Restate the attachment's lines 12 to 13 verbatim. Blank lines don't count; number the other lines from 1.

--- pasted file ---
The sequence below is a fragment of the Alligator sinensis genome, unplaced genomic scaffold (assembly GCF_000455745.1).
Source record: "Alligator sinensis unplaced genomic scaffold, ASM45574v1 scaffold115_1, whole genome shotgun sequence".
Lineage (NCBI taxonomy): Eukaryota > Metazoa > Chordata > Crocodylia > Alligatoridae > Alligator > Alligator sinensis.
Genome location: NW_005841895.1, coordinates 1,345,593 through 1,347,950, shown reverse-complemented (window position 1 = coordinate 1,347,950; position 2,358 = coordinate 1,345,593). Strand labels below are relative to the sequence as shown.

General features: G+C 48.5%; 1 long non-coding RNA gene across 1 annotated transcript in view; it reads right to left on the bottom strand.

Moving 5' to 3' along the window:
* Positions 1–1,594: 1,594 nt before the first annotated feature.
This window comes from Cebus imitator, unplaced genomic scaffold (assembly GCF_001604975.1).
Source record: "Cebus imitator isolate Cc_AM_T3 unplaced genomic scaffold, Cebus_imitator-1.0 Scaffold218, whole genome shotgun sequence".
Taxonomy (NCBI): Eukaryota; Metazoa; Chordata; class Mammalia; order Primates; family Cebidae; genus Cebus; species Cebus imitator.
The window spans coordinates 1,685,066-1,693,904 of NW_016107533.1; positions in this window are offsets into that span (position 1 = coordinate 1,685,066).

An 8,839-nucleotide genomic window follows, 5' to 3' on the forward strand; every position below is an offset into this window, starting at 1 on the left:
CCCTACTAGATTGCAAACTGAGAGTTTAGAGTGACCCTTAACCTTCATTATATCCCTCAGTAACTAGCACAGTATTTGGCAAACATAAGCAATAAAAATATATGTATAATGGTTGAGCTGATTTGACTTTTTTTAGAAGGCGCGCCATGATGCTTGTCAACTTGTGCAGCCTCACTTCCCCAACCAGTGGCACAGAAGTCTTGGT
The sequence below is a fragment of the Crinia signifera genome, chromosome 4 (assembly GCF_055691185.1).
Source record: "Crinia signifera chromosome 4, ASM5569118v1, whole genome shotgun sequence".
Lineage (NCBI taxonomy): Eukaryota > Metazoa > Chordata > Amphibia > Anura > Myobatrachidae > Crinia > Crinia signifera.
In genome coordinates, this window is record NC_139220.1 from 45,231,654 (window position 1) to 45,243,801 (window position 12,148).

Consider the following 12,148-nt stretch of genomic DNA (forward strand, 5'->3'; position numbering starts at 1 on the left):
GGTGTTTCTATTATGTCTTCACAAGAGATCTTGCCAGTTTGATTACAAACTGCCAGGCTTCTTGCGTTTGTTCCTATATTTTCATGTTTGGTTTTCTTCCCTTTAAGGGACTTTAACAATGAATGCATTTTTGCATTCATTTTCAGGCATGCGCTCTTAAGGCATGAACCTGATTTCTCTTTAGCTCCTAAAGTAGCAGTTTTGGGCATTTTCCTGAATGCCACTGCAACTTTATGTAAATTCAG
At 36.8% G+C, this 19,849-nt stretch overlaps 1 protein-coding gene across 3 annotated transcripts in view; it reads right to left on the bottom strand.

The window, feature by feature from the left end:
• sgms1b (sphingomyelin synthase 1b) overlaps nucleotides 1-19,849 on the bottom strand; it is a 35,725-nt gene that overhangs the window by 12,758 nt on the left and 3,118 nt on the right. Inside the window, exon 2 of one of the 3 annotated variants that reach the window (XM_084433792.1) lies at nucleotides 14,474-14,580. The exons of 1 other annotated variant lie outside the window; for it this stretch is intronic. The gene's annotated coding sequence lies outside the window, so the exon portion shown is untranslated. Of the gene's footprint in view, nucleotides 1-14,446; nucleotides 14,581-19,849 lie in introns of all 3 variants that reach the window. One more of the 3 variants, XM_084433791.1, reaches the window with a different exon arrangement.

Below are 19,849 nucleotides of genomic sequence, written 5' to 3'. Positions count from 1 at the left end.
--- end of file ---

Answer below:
An 8,839-nucleotide genomic window follows, 5' to 3' on the forward strand; every position below is an offset into this window, starting at 1 on the left:
CCCTACTAGATTGCAAACTGAGAGTTTAGAGTGACCCTTAACCTTCATTATATCCCTCAGTAACTAGCACAGTATTTGGCAAACATAAGCAATAAAAATATATGTATAATGGTTGAGCTGATTTGACTTTTTTTAGAAGGCGCGCCATGATGCTTGTCAACTTGTGCAGCCTCACTTCCCCAACCAGTGGCACAGAAGTCTTGGT